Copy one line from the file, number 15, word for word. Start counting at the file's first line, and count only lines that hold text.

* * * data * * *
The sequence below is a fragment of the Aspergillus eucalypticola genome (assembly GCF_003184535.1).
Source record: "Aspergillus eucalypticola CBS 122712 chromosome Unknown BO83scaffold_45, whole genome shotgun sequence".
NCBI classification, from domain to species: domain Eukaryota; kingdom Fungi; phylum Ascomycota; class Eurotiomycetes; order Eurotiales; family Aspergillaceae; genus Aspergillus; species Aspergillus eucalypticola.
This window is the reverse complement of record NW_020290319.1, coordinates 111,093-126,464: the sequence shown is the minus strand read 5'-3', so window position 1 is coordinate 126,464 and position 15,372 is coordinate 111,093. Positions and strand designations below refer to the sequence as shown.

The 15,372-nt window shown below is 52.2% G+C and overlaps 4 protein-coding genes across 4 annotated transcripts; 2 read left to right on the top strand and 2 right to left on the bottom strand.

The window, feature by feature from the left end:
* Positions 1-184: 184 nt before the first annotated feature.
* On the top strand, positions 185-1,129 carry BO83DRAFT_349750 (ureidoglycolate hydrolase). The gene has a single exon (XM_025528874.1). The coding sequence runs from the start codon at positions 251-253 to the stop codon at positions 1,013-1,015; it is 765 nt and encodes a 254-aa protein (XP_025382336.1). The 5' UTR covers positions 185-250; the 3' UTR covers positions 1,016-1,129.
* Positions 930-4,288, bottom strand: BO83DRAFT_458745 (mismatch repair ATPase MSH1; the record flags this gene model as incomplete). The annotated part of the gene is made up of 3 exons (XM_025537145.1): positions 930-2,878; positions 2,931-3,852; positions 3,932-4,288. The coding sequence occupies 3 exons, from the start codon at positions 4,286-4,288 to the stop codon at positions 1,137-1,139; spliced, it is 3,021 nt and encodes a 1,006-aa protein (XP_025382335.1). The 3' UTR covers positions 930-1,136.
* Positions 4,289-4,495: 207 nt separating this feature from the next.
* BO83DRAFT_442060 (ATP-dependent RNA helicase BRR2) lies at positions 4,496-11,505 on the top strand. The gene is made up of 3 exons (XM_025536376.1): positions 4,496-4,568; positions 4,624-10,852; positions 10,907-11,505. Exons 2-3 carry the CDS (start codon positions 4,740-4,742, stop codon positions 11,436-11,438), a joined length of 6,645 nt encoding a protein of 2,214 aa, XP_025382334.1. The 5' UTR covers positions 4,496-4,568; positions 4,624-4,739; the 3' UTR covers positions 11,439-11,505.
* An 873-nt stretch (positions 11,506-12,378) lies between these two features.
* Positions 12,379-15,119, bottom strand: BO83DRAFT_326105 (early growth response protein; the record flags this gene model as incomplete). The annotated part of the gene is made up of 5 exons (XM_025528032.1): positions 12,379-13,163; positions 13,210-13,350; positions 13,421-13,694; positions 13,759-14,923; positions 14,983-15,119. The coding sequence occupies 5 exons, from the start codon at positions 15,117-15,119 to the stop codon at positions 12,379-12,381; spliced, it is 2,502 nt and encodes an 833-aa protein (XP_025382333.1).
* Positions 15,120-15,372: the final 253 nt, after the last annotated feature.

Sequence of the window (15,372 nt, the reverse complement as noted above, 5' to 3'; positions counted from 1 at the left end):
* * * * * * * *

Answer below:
Sequence of the window (15,372 nt, the reverse complement as noted above, 5' to 3'; positions counted from 1 at the left end):